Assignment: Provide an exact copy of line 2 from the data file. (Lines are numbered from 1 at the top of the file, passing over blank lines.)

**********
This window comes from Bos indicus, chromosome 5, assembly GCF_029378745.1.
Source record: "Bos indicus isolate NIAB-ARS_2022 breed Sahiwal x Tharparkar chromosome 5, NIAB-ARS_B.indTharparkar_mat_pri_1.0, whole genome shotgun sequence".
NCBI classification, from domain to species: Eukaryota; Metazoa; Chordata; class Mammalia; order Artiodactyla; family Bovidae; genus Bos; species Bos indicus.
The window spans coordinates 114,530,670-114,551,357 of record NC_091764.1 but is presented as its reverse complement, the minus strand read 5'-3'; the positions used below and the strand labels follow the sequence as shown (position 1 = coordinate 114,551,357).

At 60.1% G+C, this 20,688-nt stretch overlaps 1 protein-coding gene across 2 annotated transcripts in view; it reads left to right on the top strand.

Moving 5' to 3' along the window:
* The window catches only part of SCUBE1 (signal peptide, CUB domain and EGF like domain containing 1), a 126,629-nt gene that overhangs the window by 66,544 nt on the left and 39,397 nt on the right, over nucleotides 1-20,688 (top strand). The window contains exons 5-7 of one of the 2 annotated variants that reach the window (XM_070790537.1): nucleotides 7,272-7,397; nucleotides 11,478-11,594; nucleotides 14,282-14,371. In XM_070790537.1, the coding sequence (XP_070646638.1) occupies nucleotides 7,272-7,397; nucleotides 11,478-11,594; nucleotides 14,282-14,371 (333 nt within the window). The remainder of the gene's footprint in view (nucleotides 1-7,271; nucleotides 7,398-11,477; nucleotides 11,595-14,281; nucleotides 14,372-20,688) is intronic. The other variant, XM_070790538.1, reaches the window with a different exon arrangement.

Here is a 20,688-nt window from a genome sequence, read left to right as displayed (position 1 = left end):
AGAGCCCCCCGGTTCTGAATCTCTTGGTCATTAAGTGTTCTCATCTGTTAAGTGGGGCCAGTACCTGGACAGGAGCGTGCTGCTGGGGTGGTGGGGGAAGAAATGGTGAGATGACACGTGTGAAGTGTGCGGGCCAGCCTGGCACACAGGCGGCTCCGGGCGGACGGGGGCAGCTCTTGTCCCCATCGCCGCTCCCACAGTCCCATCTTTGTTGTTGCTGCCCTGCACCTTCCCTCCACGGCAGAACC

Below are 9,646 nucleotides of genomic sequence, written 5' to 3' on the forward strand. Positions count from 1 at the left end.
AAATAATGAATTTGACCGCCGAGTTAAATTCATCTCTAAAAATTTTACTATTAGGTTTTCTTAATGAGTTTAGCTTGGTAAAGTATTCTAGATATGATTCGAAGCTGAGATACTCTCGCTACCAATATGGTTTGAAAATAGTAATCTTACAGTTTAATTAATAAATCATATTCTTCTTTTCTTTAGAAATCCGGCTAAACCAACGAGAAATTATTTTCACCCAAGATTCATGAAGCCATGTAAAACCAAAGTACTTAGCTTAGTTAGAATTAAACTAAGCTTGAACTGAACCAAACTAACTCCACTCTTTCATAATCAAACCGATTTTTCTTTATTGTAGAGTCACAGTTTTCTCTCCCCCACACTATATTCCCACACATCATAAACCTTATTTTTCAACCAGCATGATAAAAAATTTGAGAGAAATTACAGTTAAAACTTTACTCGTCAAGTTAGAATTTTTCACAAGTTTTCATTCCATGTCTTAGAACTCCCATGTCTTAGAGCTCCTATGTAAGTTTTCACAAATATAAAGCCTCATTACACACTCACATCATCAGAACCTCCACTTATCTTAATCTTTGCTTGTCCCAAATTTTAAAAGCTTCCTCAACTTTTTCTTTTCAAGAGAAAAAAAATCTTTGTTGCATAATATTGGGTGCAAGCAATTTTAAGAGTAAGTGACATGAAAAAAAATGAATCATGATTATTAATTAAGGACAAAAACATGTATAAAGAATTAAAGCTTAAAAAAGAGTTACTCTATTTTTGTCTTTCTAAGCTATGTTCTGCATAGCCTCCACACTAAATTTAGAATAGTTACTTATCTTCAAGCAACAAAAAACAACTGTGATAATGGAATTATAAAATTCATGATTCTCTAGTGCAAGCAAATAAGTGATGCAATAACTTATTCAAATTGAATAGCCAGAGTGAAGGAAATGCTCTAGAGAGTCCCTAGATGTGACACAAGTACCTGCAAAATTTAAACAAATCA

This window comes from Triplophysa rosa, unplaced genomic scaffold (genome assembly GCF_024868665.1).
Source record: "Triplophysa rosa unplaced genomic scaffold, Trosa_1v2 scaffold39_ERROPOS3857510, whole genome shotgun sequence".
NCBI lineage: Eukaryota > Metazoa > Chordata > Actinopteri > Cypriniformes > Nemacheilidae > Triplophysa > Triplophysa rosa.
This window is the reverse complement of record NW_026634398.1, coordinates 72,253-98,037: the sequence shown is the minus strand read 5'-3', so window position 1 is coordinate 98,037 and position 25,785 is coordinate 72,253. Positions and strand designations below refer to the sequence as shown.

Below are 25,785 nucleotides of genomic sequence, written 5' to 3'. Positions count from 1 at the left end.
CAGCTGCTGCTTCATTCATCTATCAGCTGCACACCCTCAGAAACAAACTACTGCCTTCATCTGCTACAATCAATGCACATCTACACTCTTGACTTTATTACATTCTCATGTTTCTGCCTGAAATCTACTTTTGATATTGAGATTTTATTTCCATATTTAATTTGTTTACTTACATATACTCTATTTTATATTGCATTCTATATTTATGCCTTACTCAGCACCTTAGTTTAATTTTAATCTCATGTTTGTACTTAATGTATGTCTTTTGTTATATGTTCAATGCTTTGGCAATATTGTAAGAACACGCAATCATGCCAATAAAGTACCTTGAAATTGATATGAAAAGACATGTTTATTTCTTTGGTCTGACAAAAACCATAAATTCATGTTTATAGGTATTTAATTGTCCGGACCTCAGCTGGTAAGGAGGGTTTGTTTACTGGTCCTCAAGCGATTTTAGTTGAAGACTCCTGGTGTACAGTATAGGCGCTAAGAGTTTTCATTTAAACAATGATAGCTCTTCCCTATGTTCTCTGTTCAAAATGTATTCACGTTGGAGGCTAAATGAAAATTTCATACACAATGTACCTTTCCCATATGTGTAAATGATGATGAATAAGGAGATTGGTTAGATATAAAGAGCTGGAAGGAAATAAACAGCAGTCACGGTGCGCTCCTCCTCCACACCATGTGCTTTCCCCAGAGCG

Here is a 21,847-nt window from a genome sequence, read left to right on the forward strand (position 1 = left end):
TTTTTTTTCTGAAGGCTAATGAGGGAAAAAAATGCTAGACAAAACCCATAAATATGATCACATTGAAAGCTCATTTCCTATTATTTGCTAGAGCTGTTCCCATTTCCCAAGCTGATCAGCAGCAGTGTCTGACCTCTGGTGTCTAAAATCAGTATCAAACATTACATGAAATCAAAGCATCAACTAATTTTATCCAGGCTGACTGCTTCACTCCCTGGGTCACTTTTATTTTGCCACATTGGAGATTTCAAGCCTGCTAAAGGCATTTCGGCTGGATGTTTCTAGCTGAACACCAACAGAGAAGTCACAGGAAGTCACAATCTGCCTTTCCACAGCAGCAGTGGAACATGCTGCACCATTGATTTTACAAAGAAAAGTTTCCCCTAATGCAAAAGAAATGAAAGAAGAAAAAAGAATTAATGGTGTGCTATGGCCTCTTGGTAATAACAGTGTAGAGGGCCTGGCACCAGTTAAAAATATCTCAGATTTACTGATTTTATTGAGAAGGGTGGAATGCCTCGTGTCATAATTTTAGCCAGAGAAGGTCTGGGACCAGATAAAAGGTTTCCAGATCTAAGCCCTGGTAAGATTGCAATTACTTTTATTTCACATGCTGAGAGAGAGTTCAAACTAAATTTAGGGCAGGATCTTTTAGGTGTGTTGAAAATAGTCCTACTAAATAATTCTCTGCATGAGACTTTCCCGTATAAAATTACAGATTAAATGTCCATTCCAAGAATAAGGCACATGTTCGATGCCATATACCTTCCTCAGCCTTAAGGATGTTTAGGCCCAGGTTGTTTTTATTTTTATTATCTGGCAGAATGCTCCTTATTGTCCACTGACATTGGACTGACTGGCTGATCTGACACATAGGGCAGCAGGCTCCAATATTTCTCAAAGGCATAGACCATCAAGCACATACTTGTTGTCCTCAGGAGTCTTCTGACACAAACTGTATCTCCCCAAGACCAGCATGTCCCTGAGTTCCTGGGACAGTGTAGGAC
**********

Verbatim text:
Source record: "Bos indicus isolate NIAB-ARS_2022 breed Sahiwal x Tharparkar chromosome 5, NIAB-ARS_B.indTharparkar_mat_pri_1.0, whole genome shotgun sequence".